A Japanese government survey last year showed that one in five employees risked death from overworking in the Land of the Rising Sun. AFP PIC

INEMURI is neither a delicacy on a Japanese menu nor a name of one of the Pokémon.

For the Japanese, it means “sleeping while present”. Apparently, this is the Japanese way of handling people who are overworked.

How many times have we seen some of our hardworking colleagues catching a snooze while working.

To outsiders, it can be seen as someone being lazy or partying too much the night before.

However, those who know the sleeping co-workers can attest that their colleagues are too tired after logging in long work hours.

When the body decides it has had enough, it will “protest”, forcing the tired workers to temporarily shut down by dozing off.

Sleeping on the job may give a negative connotation, but it can also be our body telling us it needs to recharge.

On the extreme end of the spectrum of being overworked is death. It sounds morbid, but it has happened.

In Japan, dying as a result of overworking is called karoshi, a thorn on the Japanese government’s side until today.

The most recent karoshi victim was a 24-year-old Japanese ad agency Dentsu employee, Matsuri Takahashi, who had reportedly logged in 105 hours of overtime in one month.

A Japanese government survey last year showed that one in five employees risked death from overworking in the Land of the Rising Sun.

The survey said many of the overwork-related deaths were caused by suicide, heart failure, heart attack, or stroke — all of which can be brought on by excessive stress.

It looks like a short siesta is necessary to stay healthy or even to stay sane.

A research by the United States’ National Aeronautics and Space Administration showed that when pilots were allowed to take a nap for 26 minutes while working, their efficiency rose by 34 per cent.

The benefits of naps are also supported by the Spanish Society of Primary Care Physicians, which stated that a short siesta could reduce stress, help cardiovascular functions and improve alertness as well as memory.

Short naps, however, will be beneficial if they become part of the regular daily routine rather than a one-off thing.

Famous people who valued short naps were British prime minister Winston Churchill, United States president John F. Kennedy, French military and political leader Napoleon Bonaperte, physicist Albert Einstein and inventor Thomas Edison.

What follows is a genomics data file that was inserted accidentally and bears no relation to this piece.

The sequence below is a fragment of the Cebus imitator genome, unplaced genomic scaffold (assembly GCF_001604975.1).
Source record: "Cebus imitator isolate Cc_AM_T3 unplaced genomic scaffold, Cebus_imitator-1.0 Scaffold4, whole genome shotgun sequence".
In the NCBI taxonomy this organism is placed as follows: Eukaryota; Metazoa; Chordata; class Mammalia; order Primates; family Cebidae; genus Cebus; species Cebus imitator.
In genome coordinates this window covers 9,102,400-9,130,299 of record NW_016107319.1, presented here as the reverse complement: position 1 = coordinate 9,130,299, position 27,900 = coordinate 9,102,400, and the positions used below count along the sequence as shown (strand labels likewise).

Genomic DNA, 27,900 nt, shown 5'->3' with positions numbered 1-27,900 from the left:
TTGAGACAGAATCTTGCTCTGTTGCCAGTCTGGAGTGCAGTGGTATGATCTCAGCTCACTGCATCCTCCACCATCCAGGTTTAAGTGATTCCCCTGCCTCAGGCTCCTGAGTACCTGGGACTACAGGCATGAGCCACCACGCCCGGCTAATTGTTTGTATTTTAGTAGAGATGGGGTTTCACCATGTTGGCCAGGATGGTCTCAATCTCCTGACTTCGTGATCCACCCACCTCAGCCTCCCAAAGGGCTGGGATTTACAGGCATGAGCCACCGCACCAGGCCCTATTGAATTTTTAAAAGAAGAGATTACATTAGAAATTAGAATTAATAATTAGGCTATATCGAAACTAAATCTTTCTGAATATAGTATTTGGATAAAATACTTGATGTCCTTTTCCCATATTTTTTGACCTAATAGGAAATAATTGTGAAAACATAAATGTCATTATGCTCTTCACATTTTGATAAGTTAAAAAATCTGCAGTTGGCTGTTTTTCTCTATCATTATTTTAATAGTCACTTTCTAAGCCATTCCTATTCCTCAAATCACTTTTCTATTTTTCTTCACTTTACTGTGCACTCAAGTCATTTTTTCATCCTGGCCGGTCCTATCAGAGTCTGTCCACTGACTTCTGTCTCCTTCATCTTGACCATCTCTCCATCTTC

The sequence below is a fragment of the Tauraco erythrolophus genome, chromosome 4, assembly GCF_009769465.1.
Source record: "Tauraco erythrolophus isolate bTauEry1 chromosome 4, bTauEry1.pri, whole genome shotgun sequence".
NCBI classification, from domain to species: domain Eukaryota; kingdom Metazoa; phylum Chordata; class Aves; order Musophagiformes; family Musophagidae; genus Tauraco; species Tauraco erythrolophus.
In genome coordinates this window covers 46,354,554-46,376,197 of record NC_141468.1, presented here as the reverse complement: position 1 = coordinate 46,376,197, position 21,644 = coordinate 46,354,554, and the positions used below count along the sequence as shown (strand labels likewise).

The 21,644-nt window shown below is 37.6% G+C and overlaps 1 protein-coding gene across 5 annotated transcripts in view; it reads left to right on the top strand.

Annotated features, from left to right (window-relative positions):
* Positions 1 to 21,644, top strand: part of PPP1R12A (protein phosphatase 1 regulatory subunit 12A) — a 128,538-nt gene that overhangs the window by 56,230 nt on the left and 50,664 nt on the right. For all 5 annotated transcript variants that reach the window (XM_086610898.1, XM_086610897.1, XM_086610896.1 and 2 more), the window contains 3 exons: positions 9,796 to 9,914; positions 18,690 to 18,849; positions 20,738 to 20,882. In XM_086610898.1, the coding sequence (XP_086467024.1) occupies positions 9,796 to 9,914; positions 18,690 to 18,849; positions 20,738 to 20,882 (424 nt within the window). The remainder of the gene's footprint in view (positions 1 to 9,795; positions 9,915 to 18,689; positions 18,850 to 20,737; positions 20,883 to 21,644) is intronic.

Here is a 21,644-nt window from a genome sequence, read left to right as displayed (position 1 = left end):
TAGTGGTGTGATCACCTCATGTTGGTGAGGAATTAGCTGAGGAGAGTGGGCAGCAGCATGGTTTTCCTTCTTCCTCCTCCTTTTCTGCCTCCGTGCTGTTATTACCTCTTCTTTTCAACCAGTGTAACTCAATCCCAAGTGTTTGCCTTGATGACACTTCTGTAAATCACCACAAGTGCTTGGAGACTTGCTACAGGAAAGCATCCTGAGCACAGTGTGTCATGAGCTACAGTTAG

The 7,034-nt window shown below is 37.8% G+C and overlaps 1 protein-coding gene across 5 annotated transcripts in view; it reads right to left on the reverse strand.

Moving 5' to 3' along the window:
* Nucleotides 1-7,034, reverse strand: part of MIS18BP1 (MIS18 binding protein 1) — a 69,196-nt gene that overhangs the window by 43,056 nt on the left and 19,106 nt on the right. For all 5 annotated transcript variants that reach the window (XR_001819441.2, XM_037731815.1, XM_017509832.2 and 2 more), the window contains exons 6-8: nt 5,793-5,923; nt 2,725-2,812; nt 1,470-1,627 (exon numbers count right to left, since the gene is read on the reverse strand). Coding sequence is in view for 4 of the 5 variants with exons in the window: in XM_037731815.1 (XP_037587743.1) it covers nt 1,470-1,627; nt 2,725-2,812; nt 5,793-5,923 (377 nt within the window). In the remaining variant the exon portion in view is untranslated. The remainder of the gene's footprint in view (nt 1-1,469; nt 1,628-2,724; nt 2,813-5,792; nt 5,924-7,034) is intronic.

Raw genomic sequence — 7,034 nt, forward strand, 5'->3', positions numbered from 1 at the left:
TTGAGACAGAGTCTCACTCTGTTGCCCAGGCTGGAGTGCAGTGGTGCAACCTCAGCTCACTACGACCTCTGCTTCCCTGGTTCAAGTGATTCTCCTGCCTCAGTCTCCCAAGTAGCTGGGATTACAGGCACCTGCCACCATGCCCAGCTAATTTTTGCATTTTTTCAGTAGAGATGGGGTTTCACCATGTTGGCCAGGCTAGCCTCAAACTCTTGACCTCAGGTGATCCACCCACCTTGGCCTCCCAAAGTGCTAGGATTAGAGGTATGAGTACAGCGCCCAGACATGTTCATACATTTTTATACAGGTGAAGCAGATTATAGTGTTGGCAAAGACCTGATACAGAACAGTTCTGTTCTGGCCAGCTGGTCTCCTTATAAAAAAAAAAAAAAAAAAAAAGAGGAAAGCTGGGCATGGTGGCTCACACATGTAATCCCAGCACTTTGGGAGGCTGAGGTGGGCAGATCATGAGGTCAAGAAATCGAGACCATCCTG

As Malaysia is striving to become a developed nation and aiming to be among the top 20 nations by 2050, it may be necessary for those in Putrajaya to factor in the impact of being overworked into the equation to boost the nation’s productivity.

There is no denying that hard work and diligence are admirable traits to increase productivity. But, employees should also be supported by good health plans to ensure their physical, mental and emotional wellbeing.

Instead of waiting for the government to help the country’s workers, the onus is on the employers and workers to help themselves.

When the deputy human resources minister reportedly said on Sunday that more than half of 6.8 million Social Security Organisation (Socso) contributors had health issues, we, especially employers, should be worried.

Based on health screening exercises conducted by Socso, the deputy minister revealed a disturbing finding that 73 per cent of Socso contributors had weight issues, 62 per cent suffered from high cholesterol and 27 per cent had high blood pressure.

Exercising, eating healthy, getting good rest with enough sleep and keeping track of one’s health via medical check-ups are several ways to promote our wellbeing.

For this to happen, there should be an understanding between employers and employees by allowing their staff to go on leave.

In Expedia’s 2016 Vacation Deprivation study, Malaysians revealed that a lack of vacation affected their professional lives, with 35 per cent admitting to being more stressed at work.

From the survey, Malaysians were reported to feel happier (37 per cent), better rested (29 per cent), less stressed/more relaxed (28 per cent) and in better health (27 per cent) after their vacations.

As you are reading this, some of you will be shaking your head in disagreement with what is being written here based on one own’s traumatic experiences dealing with the “scobberlotchers”.

Who are the scobberlotchers? They are those who avoid hard work like it is their job.

For now, I am taking a short nap to recharge as things have been and still are hectic here in the administrative capital.


With more than 15 years in journalism and a masters in Counselling Psychology, the writer is always drawn to the mystery of the human mind and behaviours.

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